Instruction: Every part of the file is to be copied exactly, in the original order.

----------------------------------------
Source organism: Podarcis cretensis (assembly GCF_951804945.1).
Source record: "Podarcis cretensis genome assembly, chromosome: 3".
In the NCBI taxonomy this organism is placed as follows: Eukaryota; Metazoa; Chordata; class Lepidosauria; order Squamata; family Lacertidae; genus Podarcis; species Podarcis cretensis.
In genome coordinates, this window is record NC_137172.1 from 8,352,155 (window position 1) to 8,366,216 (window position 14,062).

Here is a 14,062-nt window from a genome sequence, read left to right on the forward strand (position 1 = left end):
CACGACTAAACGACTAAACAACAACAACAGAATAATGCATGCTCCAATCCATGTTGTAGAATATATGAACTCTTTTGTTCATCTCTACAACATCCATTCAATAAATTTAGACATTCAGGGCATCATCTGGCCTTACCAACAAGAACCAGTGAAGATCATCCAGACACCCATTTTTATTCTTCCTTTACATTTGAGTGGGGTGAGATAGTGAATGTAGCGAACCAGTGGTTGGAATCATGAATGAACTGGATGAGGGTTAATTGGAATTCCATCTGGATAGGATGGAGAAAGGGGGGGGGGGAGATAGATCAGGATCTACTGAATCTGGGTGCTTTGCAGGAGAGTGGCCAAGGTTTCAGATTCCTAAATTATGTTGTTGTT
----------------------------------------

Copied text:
Source organism: Podarcis cretensis (assembly GCF_951804945.1).
Source record: "Podarcis cretensis genome assembly, chromosome: 3".
In the NCBI taxonomy this organism is placed as follows: Eukaryota; Metazoa; Chordata; class Lepidosauria; order Squamata; family Lacertidae; genus Podarcis; species Podarcis cretensis.
In genome coordinates, this window is record NC_137172.1 from 8,352,155 (window position 1) to 8,366,216 (window position 14,062).

Here is a 14,062-nt window from a genome sequence, read left to right on the forward strand (position 1 = left end):
CACGACTAAACGACTAAACAACAACAACAGAATAATGCATGCTCCAATCCATGTTGTAGAATATATGAACTCTTTTGTTCATCTCTACAACATCCATTCAATAAATTTAGACATTCAGGGCATCATCTGGCCTTACCAACAAGAACCAGTGAAGATCATCCAGACACCCATTTTTATTCTTCCTTTACATTTGAGTGGGGTGAGATAGTGAATGTAGCGAACCAGTGGTTGGAATCATGAATGAACTGGATGAGGGTTAATTGGAATTCCATCTGGATAGGATGGAGAAAGGGGGGGGGGGAGATAGATCAGGATCTACTGAATCTGGGTGCTTTGCAGGAGAGTGGCCAAGGTTTCAGATTCCTAAATTATGTTGTTGTT